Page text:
Whenever an animated film makes a commendable effort to reach out to multiple generations, I must give it props for that alone. They can't all be just for the kiddies; if a filmmaker can provide as good at time for the adults as for the children, then they deserve to be held in high regards. I personally like the animated fare that, while decidedly scarce due to unpopular demand, is geared for the most part towards a more mature audience. Stop-motion is a wonderful art in which an animator can attempt to resonate with a variety of different age groups; since the stylistics are elegant and quirky. There have been great stop-motion films in the past; films that have that sort of multi-generational appeal that I look for, and both charm and engage all audiences with open minds who gaze upon them. In that sense, based on my own personal experience with the film, "Paranorman" is not a good stop-motion feature.
Let's start with the story. Norman (voice of Kodi Smit-McPhee) is a young and peculiar preteen living in a small town with a very substantial gift; the ability to see and talk to ghosts. His tendency to make use of this gift has convinced his parents (voices of Jeff Garlin and Leslie Mann), but especially his father, that there's something wrong with him. Norman has always felt like an outsider, pushed around by the neighborhood bully (voice of Christopher Mintz-Plasse) and rejected by his family members, including his blonde teenage sister Courtney (Anna Kendrick). However, when he's paid a visit by his strange and bearded uncle (John Goodman), Norman discovers that he might have a mightier role in the universe.
Yes, as you can probably tell from the advertisements; that purpose is to save his small town from the undead after a witch's ancient curse brings the dead back to life from the grave. Once the zombies are out an about, the film pulls a twist on us by revealing that they don't want to eat our brains like in the movies, but just want the curse to be lifted from the town and themselves. These are the undead c corpses of judges and various other curious parties who assisted in the hanging of the witch, and its Norman's duty to convince her that the town is worth keeping and that she - by destroying it - only is as bad as her tormentors. That's one of the many messages of "Paranorman".
Directors Sam Fell and Chris Butler craft an intriguing oddball world, and are successful in populating it with a variety of different characters. The only ones I haven't mentioned are Norman's one and only friend, the chubby Neil (voice of Tucker Albrizzi), and his older brother, the jock Mitch (Casey Affleck). But for all these characters, he film doesn't offer up much focus. I'm down with its themes of being different and shit, hell I usually connect strongly with all that, but alas the film is more devoted to lame jokes and consistently bland plotting. The universe is certainly interesting, but it's as if the filmmakers don't know who they're making it for. Adults will likely find the messages too familiar, although the horror buffs will dig some of the references (I know I did), while the younglings are likely to be frightened by the macabre themes and zombies.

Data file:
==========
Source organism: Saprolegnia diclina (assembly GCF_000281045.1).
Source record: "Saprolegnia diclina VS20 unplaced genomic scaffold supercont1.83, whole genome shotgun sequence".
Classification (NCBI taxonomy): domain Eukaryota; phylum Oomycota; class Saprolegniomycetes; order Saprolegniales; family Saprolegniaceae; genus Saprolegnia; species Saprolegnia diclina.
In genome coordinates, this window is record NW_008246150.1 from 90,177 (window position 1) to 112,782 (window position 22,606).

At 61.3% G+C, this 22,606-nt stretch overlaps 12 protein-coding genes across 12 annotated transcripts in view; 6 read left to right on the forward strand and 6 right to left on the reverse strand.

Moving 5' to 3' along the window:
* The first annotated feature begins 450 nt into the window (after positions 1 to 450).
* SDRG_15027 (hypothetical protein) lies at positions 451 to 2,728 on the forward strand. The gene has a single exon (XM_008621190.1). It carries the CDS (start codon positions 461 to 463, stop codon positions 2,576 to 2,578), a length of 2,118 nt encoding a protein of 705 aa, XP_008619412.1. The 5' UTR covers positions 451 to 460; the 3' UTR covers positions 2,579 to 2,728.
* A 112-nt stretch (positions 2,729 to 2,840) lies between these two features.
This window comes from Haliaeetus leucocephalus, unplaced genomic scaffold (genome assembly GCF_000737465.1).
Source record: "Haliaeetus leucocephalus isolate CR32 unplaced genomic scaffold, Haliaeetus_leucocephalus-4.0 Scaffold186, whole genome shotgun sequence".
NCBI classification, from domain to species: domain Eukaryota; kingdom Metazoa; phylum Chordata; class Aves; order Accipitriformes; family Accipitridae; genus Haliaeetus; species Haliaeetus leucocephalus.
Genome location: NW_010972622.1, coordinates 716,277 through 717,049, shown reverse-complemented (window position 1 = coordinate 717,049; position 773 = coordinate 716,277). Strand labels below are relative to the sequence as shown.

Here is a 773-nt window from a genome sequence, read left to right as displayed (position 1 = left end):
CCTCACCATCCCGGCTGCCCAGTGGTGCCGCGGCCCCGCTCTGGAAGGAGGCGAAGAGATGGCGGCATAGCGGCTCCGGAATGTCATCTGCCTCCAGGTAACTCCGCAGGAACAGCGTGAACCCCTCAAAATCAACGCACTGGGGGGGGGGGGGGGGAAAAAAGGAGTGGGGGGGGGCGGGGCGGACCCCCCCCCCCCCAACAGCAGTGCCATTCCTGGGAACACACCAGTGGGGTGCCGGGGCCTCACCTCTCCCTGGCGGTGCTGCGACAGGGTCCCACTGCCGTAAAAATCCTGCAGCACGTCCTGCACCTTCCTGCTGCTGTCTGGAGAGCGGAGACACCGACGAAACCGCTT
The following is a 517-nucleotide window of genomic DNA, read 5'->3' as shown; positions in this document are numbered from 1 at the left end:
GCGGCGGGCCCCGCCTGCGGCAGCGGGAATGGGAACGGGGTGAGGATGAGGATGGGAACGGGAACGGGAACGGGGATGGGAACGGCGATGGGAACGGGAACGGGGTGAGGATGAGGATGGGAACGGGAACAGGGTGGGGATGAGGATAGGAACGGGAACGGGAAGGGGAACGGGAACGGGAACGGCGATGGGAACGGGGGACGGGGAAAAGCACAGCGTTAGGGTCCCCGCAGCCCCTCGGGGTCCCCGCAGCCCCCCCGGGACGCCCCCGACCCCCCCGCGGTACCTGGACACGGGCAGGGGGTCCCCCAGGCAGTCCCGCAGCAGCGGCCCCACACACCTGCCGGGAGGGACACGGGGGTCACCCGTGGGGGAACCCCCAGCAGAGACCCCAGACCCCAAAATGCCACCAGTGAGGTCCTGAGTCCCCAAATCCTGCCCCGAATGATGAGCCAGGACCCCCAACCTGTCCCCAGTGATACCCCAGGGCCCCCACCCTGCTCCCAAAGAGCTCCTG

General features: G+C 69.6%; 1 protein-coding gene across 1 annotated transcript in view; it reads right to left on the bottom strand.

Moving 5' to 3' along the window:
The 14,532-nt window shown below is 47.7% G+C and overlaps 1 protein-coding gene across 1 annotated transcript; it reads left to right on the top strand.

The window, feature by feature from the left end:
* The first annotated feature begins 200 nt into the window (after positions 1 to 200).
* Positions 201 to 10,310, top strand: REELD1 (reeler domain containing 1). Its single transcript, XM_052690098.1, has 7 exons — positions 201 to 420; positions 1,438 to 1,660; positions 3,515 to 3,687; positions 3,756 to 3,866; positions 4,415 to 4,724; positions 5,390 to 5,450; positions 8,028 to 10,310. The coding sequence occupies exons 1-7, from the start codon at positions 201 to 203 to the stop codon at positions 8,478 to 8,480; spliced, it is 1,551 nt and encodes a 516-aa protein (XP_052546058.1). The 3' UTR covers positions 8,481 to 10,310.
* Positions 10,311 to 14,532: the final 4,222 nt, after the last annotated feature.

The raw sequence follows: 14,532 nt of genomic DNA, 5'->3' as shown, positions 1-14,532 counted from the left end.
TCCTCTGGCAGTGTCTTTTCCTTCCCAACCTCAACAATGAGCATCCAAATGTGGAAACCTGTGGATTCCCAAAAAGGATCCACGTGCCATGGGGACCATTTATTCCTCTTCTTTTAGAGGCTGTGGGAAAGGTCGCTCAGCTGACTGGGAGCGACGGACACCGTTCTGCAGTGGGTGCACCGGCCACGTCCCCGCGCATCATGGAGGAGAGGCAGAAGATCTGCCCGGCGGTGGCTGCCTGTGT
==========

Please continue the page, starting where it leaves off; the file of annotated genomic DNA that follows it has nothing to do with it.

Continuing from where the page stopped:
If there's one really positive thing I can say for it, the animation in "Paranorman" is really gorgeous. It's also very innovative. The film - blending horror and comedy themes with animation - evokes past stop-motion efforts like "The Nightmare Before Christmas" and "Coraline" (both fantastic) but looks unlike the most of them. It's absolutely eye-catching at times, especially in the finale where CGI seems to have been employed, but unfortunately, even the visual appeal of this film failed to draw me in at the end of the day. I do not mind the film, it has its merits, but I was supposed to be laughing and I was most of all supposed to be enjoying myself; and I didn't do either of them. This film is worth seeing if only because I might be biased in my opinion of it; and the critics seem to love it. But for whatever reason, I found it nigh impossible to get into "Paranorman". And that's a shame, because I was really pumped. And the disappointment of it all has left me somewhat vulnerable.
Who says that you need fancy CGI-animation to make one competent family-friendly film? If the recent stop-motion film “Coraline”, the animated series “Samurai Jack” and the Japanese anime movies directed by Hayao Miyazaki were any indication, filmmakers need not rely on fancy computer graphics to fill theater seats. All it takes is some old-fashioned creativity and imagination to bring viewers in a world of wonder. Directors Sam Fell and Chris Butler (who also wrote the script) … more
Star Rating: Nine times out of ten, debating a film’s appropriateness for children is utterly pointless. But in the case of ParaNorman, a 3D stop-motion animated film about ghosts, zombies, and a witch’s curse, I cannot help but wonder what age group the filmmakers had in mind. With its morbid imagery, its broad and occasionally twisted sense of humor, and its handling of dark issues such as bullying, death, and the execution of suspected witches, … more
It's very likely that the only kind of reviews I'll ever post here are movie reviews. I'm very passionate about film; and at this point, it pretty much controls my life. Film gives us a purpose; … more
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